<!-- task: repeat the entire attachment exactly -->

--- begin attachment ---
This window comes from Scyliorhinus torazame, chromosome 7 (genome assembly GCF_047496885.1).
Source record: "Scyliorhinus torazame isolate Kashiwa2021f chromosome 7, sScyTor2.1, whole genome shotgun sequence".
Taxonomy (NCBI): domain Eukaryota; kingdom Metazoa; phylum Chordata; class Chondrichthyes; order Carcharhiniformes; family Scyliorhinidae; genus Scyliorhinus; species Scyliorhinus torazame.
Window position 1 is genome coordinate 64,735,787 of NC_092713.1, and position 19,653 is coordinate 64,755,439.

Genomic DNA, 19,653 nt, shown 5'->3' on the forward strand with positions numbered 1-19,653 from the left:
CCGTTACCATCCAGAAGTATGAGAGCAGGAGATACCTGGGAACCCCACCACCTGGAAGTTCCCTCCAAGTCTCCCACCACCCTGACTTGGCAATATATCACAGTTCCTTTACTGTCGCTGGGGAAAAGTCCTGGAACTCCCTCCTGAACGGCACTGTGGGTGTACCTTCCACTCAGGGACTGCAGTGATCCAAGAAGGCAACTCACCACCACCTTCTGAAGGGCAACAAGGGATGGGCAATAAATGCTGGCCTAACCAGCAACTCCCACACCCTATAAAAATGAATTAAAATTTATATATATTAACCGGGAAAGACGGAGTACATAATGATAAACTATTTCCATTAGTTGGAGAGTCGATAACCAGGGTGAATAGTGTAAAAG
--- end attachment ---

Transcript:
This window comes from Scyliorhinus torazame, chromosome 7 (genome assembly GCF_047496885.1).
Source record: "Scyliorhinus torazame isolate Kashiwa2021f chromosome 7, sScyTor2.1, whole genome shotgun sequence".
Taxonomy (NCBI): domain Eukaryota; kingdom Metazoa; phylum Chordata; class Chondrichthyes; order Carcharhiniformes; family Scyliorhinidae; genus Scyliorhinus; species Scyliorhinus torazame.
Window position 1 is genome coordinate 64,735,787 of NC_092713.1, and position 19,653 is coordinate 64,755,439.

Genomic DNA, 19,653 nt, shown 5'->3' on the forward strand with positions numbered 1-19,653 from the left:
CCGTTACCATCCAGAAGTATGAGAGCAGGAGATACCTGGGAACCCCACCACCTGGAAGTTCCCTCCAAGTCTCCCACCACCCTGACTTGGCAATATATCACAGTTCCTTTACTGTCGCTGGGGAAAAGTCCTGGAACTCCCTCCTGAACGGCACTGTGGGTGTACCTTCCACTCAGGGACTGCAGTGATCCAAGAAGGCAACTCACCACCACCTTCTGAAGGGCAACAAGGGATGGGCAATAAATGCTGGCCTAACCAGCAACTCCCACACCCTATAAAAATGAATTAAAATTTATATATATTAACCGGGAAAGACGGAGTACATAATGATAAACTATTTCCATTAGTTGGAGAGTCGATAACCAGGGTGAATAGTGTAAAAG